Wolf Pack grades: Nevada needs another scorer | NevadaAppeal.com

Wolf Pack grades: Nevada needs another scorer

By Joe Santoro For the Nevada Appeal
Nevada’s Grant Sherfield (25) scored 42 points in the San Diego State series.
San Diego State University

Grading the Nevada Wolf Pack’s 65-60 and 69-67 losses to the San Diego State Aztecs last week in San Diego:


Grant Sherfield: A

Sherfield, who rarely leaves the floor, sure knows how to fill up a stat sheet. The 6-foot-2 sophomore point guard had 22 points on Thursday in the 65-60 loss and 20 two nights later in the 69-67 loss. He also had 14 assists and nine rebounds and was 12-of-13 from the line. The officials also called just five fouls on him in the two games, which is fortunate for the Pack. Sherfield avoiding foul trouble just might be the most important thing this year for this Pack team, which really doesn’t have a reliable backup point guard.

Desmond Cambridge: B

Cambridge isn’t spectacular. But he is steady and productive. The junior scored 33 points in the two games, converting 13-of-29 shots and 7-of-14 threes. The Pack needed him to flirt with 25 points on both nights in order to win but the Aztecs’ defense is always ranked at or near the top of the Mountain West for a reason. Cambridge, though, only went to the free throw line for one shot (he missed) in the two games combined. Give Cambridge a handful of free throws in each of the two games and the Pack might have won both games. But he also needs to be even more aggressive. Cambridge is just 21-of-24 from the line over 13 games this year.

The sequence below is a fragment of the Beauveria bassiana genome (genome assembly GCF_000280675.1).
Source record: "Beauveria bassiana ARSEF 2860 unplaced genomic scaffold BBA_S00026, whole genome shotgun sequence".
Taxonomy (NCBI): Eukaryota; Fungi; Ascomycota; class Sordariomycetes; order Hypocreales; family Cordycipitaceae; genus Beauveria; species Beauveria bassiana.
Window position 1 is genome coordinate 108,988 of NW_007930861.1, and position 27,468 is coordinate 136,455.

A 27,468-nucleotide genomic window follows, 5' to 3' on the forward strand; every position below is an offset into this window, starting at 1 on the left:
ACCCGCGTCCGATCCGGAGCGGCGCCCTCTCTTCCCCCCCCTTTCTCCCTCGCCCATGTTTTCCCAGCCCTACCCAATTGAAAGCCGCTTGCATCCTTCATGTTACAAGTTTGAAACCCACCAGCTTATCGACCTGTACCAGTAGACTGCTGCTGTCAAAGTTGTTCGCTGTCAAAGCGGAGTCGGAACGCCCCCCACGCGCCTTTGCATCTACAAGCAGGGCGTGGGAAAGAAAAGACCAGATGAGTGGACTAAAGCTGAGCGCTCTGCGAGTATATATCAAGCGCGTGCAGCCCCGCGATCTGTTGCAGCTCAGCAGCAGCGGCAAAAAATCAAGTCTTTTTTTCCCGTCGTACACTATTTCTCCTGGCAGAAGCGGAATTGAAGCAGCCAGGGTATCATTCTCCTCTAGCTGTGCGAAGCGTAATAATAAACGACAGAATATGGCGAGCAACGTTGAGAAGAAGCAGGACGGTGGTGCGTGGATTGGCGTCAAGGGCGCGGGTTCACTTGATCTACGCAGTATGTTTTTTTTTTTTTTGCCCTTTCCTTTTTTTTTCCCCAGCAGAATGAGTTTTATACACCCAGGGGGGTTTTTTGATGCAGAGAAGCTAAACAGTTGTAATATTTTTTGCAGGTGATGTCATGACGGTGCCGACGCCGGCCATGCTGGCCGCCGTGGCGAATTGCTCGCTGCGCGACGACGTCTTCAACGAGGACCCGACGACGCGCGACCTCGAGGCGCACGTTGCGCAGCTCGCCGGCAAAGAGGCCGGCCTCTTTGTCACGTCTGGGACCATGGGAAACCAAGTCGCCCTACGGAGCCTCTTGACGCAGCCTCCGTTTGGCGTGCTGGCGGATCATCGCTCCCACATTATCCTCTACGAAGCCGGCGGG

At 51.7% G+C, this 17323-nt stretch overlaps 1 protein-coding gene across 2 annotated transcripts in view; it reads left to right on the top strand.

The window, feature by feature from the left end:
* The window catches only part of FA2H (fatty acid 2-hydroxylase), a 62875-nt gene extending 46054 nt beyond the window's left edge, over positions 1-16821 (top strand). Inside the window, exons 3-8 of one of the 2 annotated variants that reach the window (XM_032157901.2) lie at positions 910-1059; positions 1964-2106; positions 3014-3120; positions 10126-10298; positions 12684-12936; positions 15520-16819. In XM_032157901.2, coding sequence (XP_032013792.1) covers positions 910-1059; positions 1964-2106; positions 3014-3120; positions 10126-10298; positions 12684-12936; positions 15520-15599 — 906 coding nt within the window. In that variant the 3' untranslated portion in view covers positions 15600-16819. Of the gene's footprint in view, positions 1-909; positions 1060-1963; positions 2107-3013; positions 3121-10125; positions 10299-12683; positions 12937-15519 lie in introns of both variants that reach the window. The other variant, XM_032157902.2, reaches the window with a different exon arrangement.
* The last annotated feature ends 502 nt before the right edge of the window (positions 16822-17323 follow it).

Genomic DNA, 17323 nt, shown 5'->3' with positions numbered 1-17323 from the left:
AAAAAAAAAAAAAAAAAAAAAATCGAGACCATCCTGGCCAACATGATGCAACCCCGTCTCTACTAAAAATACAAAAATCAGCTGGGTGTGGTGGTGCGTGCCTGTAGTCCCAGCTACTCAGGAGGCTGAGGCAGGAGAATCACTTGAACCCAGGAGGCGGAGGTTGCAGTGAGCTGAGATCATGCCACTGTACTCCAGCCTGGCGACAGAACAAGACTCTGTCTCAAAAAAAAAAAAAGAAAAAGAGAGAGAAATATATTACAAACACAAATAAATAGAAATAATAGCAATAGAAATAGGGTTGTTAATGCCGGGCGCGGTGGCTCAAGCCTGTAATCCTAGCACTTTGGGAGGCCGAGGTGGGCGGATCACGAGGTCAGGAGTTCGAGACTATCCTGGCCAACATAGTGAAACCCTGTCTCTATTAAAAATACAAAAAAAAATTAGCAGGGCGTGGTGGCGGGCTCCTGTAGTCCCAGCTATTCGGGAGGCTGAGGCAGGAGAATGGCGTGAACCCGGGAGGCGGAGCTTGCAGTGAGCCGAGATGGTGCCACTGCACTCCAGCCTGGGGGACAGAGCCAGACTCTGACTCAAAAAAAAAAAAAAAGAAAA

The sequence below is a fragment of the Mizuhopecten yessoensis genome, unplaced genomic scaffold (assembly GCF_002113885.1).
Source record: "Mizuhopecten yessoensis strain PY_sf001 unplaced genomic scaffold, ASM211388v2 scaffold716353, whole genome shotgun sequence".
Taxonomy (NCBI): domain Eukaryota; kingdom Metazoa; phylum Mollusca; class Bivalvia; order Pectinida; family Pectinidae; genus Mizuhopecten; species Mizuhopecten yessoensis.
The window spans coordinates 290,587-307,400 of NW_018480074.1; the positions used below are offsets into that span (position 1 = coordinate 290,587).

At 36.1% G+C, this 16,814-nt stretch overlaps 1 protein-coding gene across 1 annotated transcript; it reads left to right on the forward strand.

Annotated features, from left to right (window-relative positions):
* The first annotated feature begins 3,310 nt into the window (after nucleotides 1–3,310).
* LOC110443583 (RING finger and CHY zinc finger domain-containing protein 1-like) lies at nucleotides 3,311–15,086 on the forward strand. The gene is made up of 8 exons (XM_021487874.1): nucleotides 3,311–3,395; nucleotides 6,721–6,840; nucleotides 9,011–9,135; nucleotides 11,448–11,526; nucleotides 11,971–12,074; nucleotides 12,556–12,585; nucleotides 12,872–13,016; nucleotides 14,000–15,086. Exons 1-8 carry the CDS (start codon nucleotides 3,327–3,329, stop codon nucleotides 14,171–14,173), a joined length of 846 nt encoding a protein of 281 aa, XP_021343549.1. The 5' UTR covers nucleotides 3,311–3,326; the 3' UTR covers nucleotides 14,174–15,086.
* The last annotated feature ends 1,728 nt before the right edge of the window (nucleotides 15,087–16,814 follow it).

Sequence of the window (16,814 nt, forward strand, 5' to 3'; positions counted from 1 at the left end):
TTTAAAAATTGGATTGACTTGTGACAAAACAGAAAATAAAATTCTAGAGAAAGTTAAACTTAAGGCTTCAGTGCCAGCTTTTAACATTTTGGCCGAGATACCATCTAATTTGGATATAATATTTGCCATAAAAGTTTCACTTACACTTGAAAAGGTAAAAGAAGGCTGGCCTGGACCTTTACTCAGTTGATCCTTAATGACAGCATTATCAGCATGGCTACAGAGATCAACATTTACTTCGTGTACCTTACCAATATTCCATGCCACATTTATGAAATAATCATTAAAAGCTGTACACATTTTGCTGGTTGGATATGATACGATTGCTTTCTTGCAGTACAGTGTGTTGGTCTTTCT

Warren Washington: C

The 7-foot sophomore, as expected, has yet to find a way to avoid the officials’ whistles. Washington was solid on Thursday in the five-point loss with nine points, four boards and a block in 25 minutes. And he did it all while picking up four fouls. But he disappeared in the two-point loss on Saturday, picking up two quick fouls to start the game and another foul in the first minute of the second half. He played just seven minutes the entire game and didn’t score. The Wolf Pack’s two centers, Washington and K.J. Hymes, are averaging one foul every 5.6 minutes this year.

Tre Coleman: D

The 6-7 freshman’s performance did not warrant the big minutes (61 in the two games) he received in San Diego. Coleman missed all five of his shots (three 3-pointers) on Thursday and had just one assist and two points in 30 minutes. On Saturday he had five points in 31 minutes. He did have three assists but he also turned the ball over three times and didn’t get to the free throw line.  The Pack’s youngest starter is learning on the job.

Zane Meeks: C

The 6-9 Meeks had 12 points and nine rebounds over 44 minutes in the two games. One of the Pack’s most talented shooters, Meeks was just 2-of-5 on threes and 5-of-10 overall from the floor. He struggled on defense, picking up nine fouls in the two games. He also did not have a single assist in the two games. The Pack is still looking for a consistent No. 3 scorer behind Sherfield and Cambridge and Meeks, who can always get off his shot because he is 6-9, needs to fill that role.